U of M Humphrey School of Public Affairs senior fellow and HHEI board member Art Rolnick speaks on the history of collaboration between University of Minnesota economists and the Federal Reserve Bank of Minneapolis, including how academic research influences public policy and vice versa.
The biggest issue for public pension policy design is the misalignment of interests between policymakers and other constituencies. Using analytic frameworks, policymakers, union leaders, and other stakeholders can analyze alternative policies.
Using the model developed in earlier briefs, the welfare consequences of Rhode Island’s recent pension reforms are analyzed. This stylized example suggests that Rhode Island-style pension reform can improve economic welfare for both taxpayers and beneficiaries.
The share of women who are top earners has increased in past decades. Women made up 1.9% of the top 0.1% of earners in the U.S. between 1981 and 1985, according to research by Fatih Guvenen, Greg Kaplan and Jae Song.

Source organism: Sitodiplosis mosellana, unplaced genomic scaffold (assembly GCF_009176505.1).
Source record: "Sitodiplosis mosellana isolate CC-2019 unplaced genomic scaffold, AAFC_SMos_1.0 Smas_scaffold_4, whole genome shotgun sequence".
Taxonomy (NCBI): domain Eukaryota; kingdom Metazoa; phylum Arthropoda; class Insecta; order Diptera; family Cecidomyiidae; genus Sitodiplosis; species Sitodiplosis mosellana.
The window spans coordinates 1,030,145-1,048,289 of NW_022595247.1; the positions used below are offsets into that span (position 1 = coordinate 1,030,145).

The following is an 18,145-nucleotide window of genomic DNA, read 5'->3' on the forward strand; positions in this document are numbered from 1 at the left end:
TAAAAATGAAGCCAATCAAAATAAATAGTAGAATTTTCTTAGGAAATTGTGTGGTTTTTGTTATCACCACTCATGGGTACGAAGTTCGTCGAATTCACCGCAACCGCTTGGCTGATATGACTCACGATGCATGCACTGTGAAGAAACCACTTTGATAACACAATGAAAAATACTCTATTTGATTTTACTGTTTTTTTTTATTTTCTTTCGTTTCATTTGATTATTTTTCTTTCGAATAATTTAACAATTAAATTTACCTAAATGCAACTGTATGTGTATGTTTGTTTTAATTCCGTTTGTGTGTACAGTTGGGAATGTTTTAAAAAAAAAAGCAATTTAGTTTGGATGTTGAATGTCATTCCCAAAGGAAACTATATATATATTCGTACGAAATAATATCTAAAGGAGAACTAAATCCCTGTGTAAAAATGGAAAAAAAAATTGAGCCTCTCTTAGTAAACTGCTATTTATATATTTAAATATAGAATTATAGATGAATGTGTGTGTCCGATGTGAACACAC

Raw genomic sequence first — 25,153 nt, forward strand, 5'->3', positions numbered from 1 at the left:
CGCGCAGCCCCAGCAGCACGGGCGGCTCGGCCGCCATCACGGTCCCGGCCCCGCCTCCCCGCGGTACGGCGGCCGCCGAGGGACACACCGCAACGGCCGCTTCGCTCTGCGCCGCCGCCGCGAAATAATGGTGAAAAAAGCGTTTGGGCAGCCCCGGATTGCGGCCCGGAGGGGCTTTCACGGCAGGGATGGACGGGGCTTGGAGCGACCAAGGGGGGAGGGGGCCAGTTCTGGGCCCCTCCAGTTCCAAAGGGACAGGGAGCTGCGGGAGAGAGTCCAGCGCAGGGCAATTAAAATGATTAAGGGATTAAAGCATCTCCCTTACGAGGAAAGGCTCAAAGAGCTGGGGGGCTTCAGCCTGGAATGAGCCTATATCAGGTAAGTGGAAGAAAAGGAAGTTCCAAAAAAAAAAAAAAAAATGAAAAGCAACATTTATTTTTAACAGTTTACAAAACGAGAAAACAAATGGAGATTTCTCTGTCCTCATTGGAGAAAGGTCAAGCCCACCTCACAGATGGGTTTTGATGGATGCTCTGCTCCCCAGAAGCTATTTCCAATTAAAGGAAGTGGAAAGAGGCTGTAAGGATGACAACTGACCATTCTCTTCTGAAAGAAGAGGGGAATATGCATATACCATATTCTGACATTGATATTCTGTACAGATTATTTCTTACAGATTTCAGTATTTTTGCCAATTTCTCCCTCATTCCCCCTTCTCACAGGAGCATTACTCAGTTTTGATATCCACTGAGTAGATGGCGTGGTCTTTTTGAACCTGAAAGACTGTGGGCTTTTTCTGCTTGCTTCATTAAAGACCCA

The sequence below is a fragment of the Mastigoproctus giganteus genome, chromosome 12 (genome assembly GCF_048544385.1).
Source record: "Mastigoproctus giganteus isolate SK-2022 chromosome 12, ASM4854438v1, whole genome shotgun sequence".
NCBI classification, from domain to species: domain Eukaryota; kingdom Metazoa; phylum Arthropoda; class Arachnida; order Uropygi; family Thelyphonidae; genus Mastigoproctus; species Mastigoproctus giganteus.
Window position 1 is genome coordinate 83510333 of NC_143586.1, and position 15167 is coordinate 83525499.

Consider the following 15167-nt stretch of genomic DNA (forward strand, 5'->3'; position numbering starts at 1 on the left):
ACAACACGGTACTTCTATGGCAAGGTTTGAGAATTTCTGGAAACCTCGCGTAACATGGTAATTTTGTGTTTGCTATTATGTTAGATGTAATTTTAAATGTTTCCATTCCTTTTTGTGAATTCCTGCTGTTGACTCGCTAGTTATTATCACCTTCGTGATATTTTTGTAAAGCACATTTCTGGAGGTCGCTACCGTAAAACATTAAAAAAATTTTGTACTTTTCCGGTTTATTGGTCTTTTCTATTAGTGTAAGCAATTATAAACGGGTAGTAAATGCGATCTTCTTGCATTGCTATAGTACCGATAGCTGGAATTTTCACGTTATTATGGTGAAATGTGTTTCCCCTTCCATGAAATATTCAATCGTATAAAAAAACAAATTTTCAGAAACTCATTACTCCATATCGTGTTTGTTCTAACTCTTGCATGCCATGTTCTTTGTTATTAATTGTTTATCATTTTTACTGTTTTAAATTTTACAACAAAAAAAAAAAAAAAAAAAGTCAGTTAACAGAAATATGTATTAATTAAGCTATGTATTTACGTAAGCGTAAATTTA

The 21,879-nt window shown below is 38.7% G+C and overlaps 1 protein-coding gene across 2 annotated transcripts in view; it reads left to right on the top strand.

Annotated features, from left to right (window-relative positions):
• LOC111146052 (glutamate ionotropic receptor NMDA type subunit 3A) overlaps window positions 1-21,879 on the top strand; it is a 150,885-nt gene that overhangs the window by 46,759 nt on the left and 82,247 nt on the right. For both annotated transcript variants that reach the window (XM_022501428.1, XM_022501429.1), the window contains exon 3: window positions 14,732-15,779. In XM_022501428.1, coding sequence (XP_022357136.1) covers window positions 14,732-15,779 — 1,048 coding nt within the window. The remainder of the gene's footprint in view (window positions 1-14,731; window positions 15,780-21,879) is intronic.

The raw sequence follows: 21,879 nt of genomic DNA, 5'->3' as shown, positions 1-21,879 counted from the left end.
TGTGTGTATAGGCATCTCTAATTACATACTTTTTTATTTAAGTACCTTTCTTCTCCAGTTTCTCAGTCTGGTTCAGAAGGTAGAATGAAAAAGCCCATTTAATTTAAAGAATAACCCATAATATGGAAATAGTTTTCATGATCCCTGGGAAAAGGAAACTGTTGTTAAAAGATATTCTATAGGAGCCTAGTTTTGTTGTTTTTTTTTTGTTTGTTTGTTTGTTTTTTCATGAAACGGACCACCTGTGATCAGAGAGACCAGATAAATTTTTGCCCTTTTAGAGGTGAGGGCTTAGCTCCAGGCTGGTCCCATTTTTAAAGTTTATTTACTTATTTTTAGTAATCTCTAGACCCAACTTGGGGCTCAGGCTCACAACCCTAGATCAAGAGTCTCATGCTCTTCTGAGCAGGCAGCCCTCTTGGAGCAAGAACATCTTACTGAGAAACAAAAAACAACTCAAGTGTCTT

On Thursday, August 22 for a conversation with the Four Horsemen of Minnesota Economics – Ed Prescott, Tom Sargent, Chris Sims, and Neil Wallace – to explore how their research can help address today’s most pressing economic policy challenges.
Fatih Guvenen, professor of economics at the University of Minnesota, has called this a “use it or lose it” effect. He argues "that a net wealth tax effectively redistributes from those who invest their capital badly to those who find high-return uses for it."